22 August 2009

HTC Hero

A week and a bit ago I upgraded my phone (a Nokia 6120 - read the saga that led to me getting that one here) to the HTC Hero and thought I'd share my experiences thus far. I'd been following the progress of Google's Android OS for a while and really quite like the T-Mobile G1 but I'm on Orange with no plans to switch network so was pretty excited when I heard Orange were introducing the HTC Hero just in time for my contract expiring. The big screen, WiFi and GPS were plus points and, whilst I would have preferred a real qwerty keyboard like that of the G1, this being effectively the third version of that phone it should hopefully have a fair few bug fixes and refinements.

HTC HeroFirst off it comes in a pretty nice Apple-esque white box and after you've phoned the connections people and turned it on you're presented with a detailed and bright screen. Setup is straight forward and you're up and running in no time.

I should mention that I'm a pretty big user of Google services; Mail, Calendar, Docs, Reader are apps I use every day. I've blogged in the past about syncing my phone contacts with those held in Google Mail and it was great to not have to do the usual chore of copying all my contacts over from my old phone. Once I set up my Google account details in the Hero my contacts were all synced down - brilliant! What's better is that my calendar was now synced too which didn't work with SyncML on the old phone. My only criticism of this being that "My Calendar" in the phone is not the same as my "Derek Fowler" Google calendar - this isn't immediately apparent, in fact the two calendars even share the same colour coding, but if you add an event to "My Calendar" it's not synced up to Google. Once you realise this and pick the [your name] calendar that option remains selected and you can even hide "My Calendar" on the phone to make things clearer.

A really nice extension to the contact list added by HTC themselves is the ability to link phone contacts to their Facebook and Flickr accounts so that whilst browsing contacts you also get their Facebook updates, their Facebook profile picture appears in the contact list and Photo Albums on the phone will also browser your contacts Facebook and Flickr photos in addition to any you have stored on the phone. All in all some brilliantly functional Web 2.0 integration.

Google Mail on the phone is pretty similar to the app you can get for other handsets and, oddly, is separate to the actual "Mail" app. Admittedly GMail has features like Labels that you don't get with normal e-mail but still. Text messaging is presented nicely with messages between you and a particular contact appearing as a never ending conversation - something that really does make a lot of sense and I'm surprised it's taken handset vendors this long to think of it.

The browser on the Hero is excellent. It renders pages well and has multi-touch for zooming which is invaluable when you're browsing normal pages rather than those tailored for a small screen. A double-tap zooms in until the object tapped on fills the screen, double-tap again returns to the full page view - very similar to the iPhone browser.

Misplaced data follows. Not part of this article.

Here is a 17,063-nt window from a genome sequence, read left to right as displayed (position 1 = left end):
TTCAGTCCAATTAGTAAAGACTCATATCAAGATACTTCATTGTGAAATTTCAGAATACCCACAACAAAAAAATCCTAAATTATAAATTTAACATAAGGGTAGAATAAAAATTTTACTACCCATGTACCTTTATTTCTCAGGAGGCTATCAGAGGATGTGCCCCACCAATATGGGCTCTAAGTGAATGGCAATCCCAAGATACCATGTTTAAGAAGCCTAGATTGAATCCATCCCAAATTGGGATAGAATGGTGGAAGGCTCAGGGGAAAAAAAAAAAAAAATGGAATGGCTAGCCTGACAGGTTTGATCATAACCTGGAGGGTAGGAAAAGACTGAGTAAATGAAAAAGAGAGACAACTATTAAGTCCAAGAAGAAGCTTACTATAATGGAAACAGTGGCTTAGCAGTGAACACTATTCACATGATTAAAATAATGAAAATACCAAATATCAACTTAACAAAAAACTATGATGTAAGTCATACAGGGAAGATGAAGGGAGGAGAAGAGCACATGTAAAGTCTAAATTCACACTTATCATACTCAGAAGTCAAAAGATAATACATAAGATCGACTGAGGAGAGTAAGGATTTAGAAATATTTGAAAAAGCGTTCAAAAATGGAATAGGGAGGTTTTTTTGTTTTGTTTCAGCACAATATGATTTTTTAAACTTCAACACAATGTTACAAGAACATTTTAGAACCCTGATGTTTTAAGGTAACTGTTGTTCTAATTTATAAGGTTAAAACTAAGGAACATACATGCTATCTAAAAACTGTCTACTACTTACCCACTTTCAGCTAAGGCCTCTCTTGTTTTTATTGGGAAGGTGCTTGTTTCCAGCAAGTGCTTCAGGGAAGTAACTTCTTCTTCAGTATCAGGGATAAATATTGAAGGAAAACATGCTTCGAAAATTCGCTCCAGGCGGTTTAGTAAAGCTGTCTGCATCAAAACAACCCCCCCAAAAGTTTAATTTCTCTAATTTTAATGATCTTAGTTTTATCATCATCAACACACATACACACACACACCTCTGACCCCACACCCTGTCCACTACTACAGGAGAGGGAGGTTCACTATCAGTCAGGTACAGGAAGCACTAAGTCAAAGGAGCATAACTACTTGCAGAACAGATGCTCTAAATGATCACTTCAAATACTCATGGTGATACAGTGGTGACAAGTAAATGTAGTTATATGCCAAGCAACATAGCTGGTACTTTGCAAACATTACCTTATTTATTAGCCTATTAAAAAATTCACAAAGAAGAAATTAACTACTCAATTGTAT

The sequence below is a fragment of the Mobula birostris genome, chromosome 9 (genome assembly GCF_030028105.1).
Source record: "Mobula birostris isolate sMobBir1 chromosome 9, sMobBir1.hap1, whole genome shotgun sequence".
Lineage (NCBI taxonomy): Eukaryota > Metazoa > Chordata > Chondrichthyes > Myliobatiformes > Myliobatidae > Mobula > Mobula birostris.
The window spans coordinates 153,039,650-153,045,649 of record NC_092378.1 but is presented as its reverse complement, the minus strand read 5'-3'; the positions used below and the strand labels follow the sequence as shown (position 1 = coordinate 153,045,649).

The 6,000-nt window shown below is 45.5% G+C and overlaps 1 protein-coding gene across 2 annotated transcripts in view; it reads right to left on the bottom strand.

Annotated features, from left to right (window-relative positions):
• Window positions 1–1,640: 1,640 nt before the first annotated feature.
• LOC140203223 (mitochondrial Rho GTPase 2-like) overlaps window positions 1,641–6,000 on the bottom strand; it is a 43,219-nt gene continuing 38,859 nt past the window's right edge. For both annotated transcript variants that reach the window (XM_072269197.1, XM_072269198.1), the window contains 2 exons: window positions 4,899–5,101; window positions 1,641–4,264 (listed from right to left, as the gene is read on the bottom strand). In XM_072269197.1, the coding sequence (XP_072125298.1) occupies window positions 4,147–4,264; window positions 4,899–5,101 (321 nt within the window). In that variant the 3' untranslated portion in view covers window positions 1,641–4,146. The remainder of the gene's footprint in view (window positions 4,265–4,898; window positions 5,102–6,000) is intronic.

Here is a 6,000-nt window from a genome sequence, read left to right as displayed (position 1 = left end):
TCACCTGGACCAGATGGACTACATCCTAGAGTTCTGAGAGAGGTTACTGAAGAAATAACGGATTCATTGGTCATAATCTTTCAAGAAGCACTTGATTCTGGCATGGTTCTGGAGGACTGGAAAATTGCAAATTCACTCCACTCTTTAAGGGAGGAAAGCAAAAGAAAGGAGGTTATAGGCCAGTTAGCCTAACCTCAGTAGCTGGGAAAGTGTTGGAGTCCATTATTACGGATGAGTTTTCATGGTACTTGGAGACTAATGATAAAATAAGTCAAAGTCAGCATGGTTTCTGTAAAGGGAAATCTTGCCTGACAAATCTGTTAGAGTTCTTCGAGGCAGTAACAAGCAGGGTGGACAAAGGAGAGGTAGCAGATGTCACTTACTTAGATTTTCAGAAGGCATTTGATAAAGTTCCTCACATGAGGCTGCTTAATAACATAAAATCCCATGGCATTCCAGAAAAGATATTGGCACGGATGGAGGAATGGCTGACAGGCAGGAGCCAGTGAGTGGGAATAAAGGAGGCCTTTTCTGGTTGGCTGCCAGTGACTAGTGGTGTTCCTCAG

One of the things that I've found to really let the Hero down is the onscreen qwerty keyboard. Whilst it's quite usable in landscape mode it just isn't big enough in portrait mode and, comparing it to the one on the iPhone you can instantly see it's considerably smaller. Thankfully there's the compact qwerty and phone keypad modes you can switch to which are usable, I've stuck with phone keypad.

Other let downs are battery life and the odd bit of lag. Initially battery life was pretty poor, being less than a day between changes however after a few full changes it's now up to about two days. Whilst it's not the two weeks I was used to with the Nokia it's okay considering the big screen and multitude of devices inside the handset. Lag wise it's most noticeable when switching from portrait to landscape mode however in general the phone is very responsive and what lag there is generally isn't enough for you to start getting impatient so that's good.

The Google Market is already full of a wide variety of apps and what's brilliant is that most are free. Highlights I've come across so far are:

  • AndNav - a SatNav app that uses OpenStreetMap maps, no 3D view but promising
  • beebPlayer - an unofficial BBC iPlayer app that supports both on-demand replay of old TV and radio shows but also live TV and radio!
  • Last.fm - streams your recommendations, friends, neighbourhood etc radio
  • Layar - augmented reality browser, shows you a view through the phone camera with markers pointing you in the direction of particular things
  • Google Maps - excellent use of the built in compass in Street View to allow you to look around as if you're in the place
  • Google Sky Map - similar to normal Maps it makes use of the compass to allow you to look around the sky, the app telling you what stars/constellations you're looking at and it even has a search function that will guide you to looking at the correct point in the sky for a particular object

Finally I have to mention one aspect that had me pleasantly surprised about the Hero. If you read other articles on this blog you'll gather that I'm a pretty big hi-fi nerd so I was very impressed when I plugged my headphones in to the Hero (via the 3.5mm jack) and had a listen. Sound quality is really excellent with an airy detailed delivery - I'd be willing to bet it would give most portable music players a good run for their money.